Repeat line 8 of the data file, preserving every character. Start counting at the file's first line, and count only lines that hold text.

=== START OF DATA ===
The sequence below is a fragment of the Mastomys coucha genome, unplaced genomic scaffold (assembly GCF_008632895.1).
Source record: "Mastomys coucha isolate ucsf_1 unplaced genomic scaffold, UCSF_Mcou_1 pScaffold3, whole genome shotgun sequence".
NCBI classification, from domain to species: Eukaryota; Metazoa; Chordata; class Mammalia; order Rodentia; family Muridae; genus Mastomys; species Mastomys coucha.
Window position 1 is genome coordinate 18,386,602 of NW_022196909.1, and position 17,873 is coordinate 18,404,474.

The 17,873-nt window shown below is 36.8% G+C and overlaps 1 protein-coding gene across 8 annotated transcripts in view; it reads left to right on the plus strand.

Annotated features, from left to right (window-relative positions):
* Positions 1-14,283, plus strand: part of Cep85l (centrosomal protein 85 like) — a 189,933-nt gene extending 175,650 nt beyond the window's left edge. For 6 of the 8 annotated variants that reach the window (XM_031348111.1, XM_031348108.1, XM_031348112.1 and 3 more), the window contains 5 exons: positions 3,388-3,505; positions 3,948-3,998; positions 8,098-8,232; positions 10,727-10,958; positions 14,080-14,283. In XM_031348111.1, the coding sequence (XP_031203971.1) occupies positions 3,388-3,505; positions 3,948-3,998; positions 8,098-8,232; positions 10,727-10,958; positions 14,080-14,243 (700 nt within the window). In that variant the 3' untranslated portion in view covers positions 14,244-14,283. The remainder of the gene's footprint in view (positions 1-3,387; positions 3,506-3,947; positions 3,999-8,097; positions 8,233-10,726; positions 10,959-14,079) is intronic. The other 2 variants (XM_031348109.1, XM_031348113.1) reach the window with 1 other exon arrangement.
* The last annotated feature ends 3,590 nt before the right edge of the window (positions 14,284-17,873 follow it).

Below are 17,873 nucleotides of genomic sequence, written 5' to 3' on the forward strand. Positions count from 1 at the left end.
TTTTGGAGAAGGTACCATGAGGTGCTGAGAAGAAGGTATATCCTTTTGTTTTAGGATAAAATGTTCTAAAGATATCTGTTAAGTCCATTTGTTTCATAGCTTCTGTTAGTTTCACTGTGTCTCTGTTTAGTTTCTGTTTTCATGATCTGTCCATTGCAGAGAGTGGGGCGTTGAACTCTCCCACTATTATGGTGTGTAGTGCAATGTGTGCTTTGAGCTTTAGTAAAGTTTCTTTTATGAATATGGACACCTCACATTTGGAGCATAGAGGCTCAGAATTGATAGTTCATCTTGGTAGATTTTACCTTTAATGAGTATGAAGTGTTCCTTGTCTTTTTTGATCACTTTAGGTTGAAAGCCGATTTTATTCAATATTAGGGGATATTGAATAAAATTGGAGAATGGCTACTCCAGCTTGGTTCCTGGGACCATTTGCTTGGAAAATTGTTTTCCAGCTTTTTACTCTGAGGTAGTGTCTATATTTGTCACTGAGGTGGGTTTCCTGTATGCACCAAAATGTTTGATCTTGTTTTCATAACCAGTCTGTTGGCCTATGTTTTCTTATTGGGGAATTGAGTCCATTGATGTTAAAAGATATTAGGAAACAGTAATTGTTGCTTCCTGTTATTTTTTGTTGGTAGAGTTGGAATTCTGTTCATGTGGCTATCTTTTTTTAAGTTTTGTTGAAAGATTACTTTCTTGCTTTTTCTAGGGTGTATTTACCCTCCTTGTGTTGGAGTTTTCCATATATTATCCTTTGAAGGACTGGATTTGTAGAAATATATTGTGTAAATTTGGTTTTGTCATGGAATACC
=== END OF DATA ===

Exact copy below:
* The last annotated feature ends 3,590 nt before the right edge of the window (positions 14,284-17,873 follow it).